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I've seen many times that fn && fn() is an optimization of if (fn) fn().

My question are: why? and, what is the generated code for both solutions?

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marked as duplicate by Rob Hruska, Trott, Iswanto San, dsg, Greg Bacon Mar 31 '13 at 2:01

This question has been asked before and already has an answer. If those answers do not fully address your question, please ask a new question.

What do you mean by "generated code"? –  Kobi Mar 30 '13 at 16:36
@Kobi I'm guessing he means what the JavaScript in question is compiled to - the low level code. –  kba Mar 30 '13 at 16:36
@kobi, kba is right, I mean the low level code, assembler. –  Gabriel Llamas Mar 30 '13 at 16:43
JavaScript is an interpreted language so it doesn't necessarily compile to anything. See stackoverflow.com/questions/7252081/… –  Juhana Mar 30 '13 at 16:45

3 Answers 3

up vote 12 down vote accepted

The && operator in JavaScript is short-circuited, meaning that if the left-hand side is false, the right-hand side isn't evaluated at all. That's why fn && fn() is safe even if fn is falsey (null, undefined, etc.).

The "code generated" will depend entirely on the JavaScript engine, but I'd expect it to be quite similar in both cases (the && and the if).

It's not an "optimization" in the sense of running faster, but rather in the sense of being shorter to write (particularly so if, like me, you never leave {} off if statements). It has the downside of being slightly less clear to people who are new to the language, but it's an idiom quickly learned.

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Wouldn't it be safer to do typeof fn === "function"? –  Antony Mar 30 '13 at 16:37
@Antony: Yes, it would. You see this idiom in places where the code is expecting a function or nothing (for instance, an optional function argument), and people tend to be okay with it if it fails if you give it something, but the thing you give it isn't a function, on the theory that the documentation for the function (for instance) says you can provide a function or nothing, but not a function or (say) string. :-) Also, some host-provided functions on some engines have typeof "object" (sadly) but are still callable. –  T.J. Crowder Mar 30 '13 at 16:38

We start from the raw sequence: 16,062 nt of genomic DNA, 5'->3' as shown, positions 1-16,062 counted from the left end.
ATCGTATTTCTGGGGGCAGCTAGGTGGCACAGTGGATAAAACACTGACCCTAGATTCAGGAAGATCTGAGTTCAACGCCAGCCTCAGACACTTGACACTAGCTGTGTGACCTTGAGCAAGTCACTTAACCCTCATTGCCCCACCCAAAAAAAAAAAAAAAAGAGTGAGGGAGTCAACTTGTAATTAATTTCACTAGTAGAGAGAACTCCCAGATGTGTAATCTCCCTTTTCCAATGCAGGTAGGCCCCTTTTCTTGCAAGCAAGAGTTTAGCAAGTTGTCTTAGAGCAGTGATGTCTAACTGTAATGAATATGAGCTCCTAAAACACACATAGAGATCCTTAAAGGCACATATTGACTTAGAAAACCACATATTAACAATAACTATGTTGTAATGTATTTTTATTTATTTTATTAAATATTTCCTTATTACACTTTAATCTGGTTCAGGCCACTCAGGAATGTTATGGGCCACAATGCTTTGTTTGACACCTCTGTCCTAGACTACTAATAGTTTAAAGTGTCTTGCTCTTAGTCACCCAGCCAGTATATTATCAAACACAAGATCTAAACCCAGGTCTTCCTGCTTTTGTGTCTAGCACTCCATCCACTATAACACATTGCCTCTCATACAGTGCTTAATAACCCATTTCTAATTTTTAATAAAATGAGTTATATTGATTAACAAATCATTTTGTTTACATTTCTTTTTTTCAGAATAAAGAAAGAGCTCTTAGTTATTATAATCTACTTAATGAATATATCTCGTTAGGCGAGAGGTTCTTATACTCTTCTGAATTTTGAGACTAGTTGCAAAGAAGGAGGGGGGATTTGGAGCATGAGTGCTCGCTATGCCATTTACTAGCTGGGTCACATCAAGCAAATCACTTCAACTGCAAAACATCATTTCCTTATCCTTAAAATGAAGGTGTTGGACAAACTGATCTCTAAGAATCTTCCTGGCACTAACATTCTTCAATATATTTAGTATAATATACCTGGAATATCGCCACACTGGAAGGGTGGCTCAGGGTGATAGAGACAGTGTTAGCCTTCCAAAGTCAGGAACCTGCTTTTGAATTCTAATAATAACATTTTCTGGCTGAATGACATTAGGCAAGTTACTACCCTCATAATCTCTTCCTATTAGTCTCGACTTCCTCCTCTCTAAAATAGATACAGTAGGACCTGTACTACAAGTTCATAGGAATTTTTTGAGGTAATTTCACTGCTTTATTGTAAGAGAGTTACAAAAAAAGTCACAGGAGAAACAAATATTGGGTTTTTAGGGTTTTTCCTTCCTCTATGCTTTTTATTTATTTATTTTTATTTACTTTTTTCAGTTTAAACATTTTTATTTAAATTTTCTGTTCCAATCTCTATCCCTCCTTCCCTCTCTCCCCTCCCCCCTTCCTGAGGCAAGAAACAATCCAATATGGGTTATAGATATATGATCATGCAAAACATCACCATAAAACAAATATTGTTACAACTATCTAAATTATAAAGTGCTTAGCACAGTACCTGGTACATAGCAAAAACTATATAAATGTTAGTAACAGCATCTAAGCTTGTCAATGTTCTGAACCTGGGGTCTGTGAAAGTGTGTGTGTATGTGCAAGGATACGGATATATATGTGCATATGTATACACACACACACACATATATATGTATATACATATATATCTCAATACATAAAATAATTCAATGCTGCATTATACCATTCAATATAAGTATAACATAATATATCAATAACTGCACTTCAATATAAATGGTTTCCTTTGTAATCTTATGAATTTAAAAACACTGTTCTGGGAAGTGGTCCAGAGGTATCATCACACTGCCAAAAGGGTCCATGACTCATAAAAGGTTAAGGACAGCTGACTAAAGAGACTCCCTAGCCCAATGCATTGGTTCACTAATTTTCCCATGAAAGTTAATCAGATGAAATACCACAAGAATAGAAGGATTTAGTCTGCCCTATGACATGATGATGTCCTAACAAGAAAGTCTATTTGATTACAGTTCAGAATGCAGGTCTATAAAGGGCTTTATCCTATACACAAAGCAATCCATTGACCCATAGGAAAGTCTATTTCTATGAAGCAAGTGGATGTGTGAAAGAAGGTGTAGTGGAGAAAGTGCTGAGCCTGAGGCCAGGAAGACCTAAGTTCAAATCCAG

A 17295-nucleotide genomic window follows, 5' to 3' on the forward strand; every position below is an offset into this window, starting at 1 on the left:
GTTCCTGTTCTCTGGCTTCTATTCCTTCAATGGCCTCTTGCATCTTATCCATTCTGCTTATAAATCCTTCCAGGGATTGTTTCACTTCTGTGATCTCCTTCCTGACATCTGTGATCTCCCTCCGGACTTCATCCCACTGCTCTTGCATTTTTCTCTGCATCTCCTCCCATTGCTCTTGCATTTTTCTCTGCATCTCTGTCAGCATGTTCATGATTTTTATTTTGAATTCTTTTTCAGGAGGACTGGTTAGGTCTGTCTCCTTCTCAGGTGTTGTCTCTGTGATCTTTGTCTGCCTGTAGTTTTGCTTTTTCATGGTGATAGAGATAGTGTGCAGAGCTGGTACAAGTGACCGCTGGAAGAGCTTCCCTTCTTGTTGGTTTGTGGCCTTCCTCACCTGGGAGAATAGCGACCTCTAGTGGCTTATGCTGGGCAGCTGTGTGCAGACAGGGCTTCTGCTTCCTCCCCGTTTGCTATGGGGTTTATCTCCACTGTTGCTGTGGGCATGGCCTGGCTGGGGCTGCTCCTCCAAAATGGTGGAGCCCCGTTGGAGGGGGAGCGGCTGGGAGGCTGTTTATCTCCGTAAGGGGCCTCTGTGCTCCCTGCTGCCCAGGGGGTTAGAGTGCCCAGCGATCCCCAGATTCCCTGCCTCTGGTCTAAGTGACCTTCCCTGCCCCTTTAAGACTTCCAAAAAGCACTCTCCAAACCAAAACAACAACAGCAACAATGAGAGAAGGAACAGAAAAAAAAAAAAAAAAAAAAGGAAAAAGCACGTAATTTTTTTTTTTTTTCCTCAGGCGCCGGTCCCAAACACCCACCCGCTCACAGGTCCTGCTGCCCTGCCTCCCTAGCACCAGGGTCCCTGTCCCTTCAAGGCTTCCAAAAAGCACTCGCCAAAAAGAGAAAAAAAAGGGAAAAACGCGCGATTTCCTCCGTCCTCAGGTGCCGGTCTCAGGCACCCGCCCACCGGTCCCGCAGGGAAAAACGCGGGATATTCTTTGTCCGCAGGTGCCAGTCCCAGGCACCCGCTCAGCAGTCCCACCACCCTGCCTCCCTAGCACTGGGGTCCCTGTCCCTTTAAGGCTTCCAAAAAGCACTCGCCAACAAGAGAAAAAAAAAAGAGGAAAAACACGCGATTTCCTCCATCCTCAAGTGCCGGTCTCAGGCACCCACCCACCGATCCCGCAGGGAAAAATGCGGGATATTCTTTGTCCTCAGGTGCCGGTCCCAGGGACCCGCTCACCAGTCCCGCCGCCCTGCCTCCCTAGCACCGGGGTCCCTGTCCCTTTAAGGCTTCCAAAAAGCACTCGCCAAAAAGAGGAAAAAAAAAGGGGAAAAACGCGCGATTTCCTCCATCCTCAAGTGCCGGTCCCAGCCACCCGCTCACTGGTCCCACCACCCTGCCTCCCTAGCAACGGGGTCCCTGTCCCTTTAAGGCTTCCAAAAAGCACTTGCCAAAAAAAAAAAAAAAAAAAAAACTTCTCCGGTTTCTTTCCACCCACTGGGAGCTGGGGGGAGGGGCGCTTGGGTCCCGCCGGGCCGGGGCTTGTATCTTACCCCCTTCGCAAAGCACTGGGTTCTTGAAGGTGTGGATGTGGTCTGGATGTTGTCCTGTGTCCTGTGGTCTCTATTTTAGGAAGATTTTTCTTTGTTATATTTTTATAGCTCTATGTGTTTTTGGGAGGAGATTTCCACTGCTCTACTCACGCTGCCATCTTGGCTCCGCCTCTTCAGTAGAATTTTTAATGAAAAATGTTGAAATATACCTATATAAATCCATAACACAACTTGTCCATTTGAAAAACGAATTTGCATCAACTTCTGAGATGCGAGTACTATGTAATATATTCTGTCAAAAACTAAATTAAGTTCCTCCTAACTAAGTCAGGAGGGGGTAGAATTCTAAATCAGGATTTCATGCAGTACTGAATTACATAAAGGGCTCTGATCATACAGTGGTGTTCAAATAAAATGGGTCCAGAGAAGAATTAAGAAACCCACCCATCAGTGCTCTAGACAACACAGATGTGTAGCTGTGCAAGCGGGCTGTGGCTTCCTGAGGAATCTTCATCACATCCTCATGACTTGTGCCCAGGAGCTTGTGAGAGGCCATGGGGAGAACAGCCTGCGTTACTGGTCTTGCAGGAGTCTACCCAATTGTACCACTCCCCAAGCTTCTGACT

So, by if (fn) fn(), you want make sure fn is existing before executing it. the if condition checks a Boolean value or expression, in JavaScript any falsy value could turn to a false value in the if Boolean checking condition. Falsy values could be:

  • false
  • null
  • undefined
  • The empty string ''
  • The number 0
  • The number NaN (yep, 'Not a Number' is a number, it is a special number)

any other value will be a truthy value.

So, if the fn is either a null or undefined value, the if checking will protect you from executing a non-function object.

By fn && fn(), you are doing the same: in JavaScript, Boolean expression is lazy checked which means if the first part, in an && operation, is falsy then the second part would not be executed. So, with this feature, you could protect your code from executing a non-function object.

fn && fn() is not an optimized version of the other one in terms of performance but is a short version in written.

Both code snippets require a precondition: the function fn could be either not defined or an actual function object. If in your code, the fn has the possibility of being an object of other types, such as a string, you need add type check before executing, such as:

if (fn instanceof Function) fn()

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In terms of optimization, IMHO, I would say its because its a better way of making it a one line if then, without having to sacrifice braces and compromising readability, but it wouldn't make the code execute any faster

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